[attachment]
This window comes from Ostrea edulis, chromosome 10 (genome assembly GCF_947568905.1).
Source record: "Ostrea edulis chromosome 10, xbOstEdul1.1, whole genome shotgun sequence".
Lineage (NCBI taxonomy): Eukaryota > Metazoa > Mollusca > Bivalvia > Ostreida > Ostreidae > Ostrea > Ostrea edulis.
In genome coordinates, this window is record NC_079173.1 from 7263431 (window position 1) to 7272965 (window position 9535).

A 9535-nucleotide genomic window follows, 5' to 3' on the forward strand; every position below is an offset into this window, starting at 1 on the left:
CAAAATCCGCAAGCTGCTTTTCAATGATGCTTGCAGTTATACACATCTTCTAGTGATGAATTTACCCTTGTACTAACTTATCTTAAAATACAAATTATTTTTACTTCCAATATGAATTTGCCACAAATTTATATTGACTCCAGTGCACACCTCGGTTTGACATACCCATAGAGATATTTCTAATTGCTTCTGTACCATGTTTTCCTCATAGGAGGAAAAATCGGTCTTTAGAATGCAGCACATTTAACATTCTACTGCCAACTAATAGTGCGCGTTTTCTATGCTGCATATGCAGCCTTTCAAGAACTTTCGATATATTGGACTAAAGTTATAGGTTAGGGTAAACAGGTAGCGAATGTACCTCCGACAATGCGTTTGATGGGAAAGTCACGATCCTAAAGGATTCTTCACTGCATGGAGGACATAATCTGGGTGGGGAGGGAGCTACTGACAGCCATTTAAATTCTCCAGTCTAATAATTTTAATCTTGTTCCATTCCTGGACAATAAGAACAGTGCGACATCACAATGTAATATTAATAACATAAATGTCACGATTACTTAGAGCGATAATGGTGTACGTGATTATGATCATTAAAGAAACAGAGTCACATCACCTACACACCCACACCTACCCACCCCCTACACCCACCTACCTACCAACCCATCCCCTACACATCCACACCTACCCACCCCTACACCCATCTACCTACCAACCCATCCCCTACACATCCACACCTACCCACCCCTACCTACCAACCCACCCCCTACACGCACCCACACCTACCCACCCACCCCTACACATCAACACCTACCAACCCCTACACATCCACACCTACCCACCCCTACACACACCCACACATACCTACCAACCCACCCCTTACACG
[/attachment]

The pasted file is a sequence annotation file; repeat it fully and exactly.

This window comes from Ostrea edulis, chromosome 10 (genome assembly GCF_947568905.1).
Source record: "Ostrea edulis chromosome 10, xbOstEdul1.1, whole genome shotgun sequence".
Lineage (NCBI taxonomy): Eukaryota > Metazoa > Mollusca > Bivalvia > Ostreida > Ostreidae > Ostrea > Ostrea edulis.
In genome coordinates, this window is record NC_079173.1 from 7263431 (window position 1) to 7272965 (window position 9535).

A 9535-nucleotide genomic window follows, 5' to 3' on the forward strand; every position below is an offset into this window, starting at 1 on the left:
CAAAATCCGCAAGCTGCTTTTCAATGATGCTTGCAGTTATACACATCTTCTAGTGATGAATTTACCCTTGTACTAACTTATCTTAAAATACAAATTATTTTTACTTCCAATATGAATTTGCCACAAATTTATATTGACTCCAGTGCACACCTCGGTTTGACATACCCATAGAGATATTTCTAATTGCTTCTGTACCATGTTTTCCTCATAGGAGGAAAAATCGGTCTTTAGAATGCAGCACATTTAACATTCTACTGCCAACTAATAGTGCGCGTTTTCTATGCTGCATATGCAGCCTTTCAAGAACTTTCGATATATTGGACTAAAGTTATAGGTTAGGGTAAACAGGTAGCGAATGTACCTCCGACAATGCGTTTGATGGGAAAGTCACGATCCTAAAGGATTCTTCACTGCATGGAGGACATAATCTGGGTGGGGAGGGAGCTACTGACAGCCATTTAAATTCTCCAGTCTAATAATTTTAATCTTGTTCCATTCCTGGACAATAAGAACAGTGCGACATCACAATGTAATATTAATAACATAAATGTCACGATTACTTAGAGCGATAATGGTGTACGTGATTATGATCATTAAAGAAACAGAGTCACATCACCTACACACCCACACCTACCCACCCCCTACACCCACCTACCTACCAACCCATCCCCTACACATCCACACCTACCCACCCCTACACCCATCTACCTACCAACCCATCCCCTACACATCCACACCTACCCACCCCTACCTACCAACCCACCCCCTACACGCACCCACACCTACCCACCCACCCCTACACATCAACACCTACCAACCCCTACACATCCACACCTACCCACCCCTACACACACCCACACATACCTACCAACCCACCCCTTACACG